Tagged: slime mold

amoebas that produce macroscopic fruiting bodies

Fungi in the News Image 1

2017 Winter News Update

Fungi appear in the news with surprising frequency. However, many of those stories do not provide any new information. Below is a summary of what we’ve learned about fungi from November 2016 Through February 2017. Read below to learn about: bacteria-fungal interactions, snake fungal disease, psilocybin research, fungal furniture, white-nose syndrome, intelligent slime molds and more! Visit the associated links to get the full story.

Fungi in the News Image 0

Mycology News: April to June 2016

Fungi appear in the news with surprising frequency. However, many of those stories do not provide any new information. Below is a summary of what we’ve learned about fungi from November 2016 Through February 2017. Read below to learn about: mycorrhizas, A. bisporus engineering, fungal evolution, psilocybin research, fungal concerns in medicine, rock-eating fungi, and more! Visit the associated links to get the full story.

#111: <em>Stemonitis</em> spp., Chocolate Tube Slime Molds or Tree Hair 0

#111: Stemonitis spp., Chocolate Tube Slime Molds or Tree Hair

“Hair Growing on Wood – Believe it or Not” proclaimed one of the exhibits at the Ripley’s Believe it or Not pavilion during the 1933 World’s Fair in Chicago. The curious organism on display was Stemonitis fusca, which belongs to a group of organisms commonly known as “Chocolate Tube Slime Molds” or “Pipe Cleaner Slime Molds.”  However, thanks to its moment of fame 82 years ago, “Tree Hair” is also an acceptable common name for these species.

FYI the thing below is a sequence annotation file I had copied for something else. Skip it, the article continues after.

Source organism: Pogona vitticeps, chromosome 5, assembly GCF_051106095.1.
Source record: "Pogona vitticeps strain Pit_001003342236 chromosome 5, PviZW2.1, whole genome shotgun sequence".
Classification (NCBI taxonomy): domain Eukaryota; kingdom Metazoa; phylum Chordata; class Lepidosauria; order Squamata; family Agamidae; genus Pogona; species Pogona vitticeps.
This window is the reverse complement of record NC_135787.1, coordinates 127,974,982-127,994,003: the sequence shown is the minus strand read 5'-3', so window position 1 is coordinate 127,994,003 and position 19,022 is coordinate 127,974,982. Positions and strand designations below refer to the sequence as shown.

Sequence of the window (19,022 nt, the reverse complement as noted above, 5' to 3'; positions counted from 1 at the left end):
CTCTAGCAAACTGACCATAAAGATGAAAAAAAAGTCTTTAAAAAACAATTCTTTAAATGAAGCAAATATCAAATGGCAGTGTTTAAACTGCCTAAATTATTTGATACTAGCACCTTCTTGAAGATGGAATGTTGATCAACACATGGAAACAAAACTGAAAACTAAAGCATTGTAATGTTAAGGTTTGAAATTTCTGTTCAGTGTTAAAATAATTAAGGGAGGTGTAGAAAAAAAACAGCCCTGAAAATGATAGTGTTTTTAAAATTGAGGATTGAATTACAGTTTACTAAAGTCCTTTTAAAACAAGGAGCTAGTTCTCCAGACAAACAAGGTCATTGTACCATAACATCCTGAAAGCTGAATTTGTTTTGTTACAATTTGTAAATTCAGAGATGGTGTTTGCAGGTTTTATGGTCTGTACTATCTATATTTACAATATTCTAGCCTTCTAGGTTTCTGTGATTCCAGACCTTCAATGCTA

#053: Slime Molds 1

#053: Slime Molds

On this first anniversary of Fungus Fact Friday, I would like to introduce a new topic which I have labeled, “That’s Not a Fungus!” Kingdom Fungi has gone through a lot of changes over the years.  Many organisms that were once included in the kingdom have since been exiled.  There are two reasons why I think these organisms are worth discussing in FFF.  First, they were once studied by mycologists, in some cases contributing more to our understanding of fungi than the fungi themselves.  Second, it is important to know what a fungus is as well as what a fungus is not.  Slime molds are no longer considered fungi because really the only things those two groups have in common are a similar life cycle and “strange” fruiting bodies.  Slime molds do not have cell walls and grow as neither hyphae nor yeast.  They also engulf (phagocytose) their food before...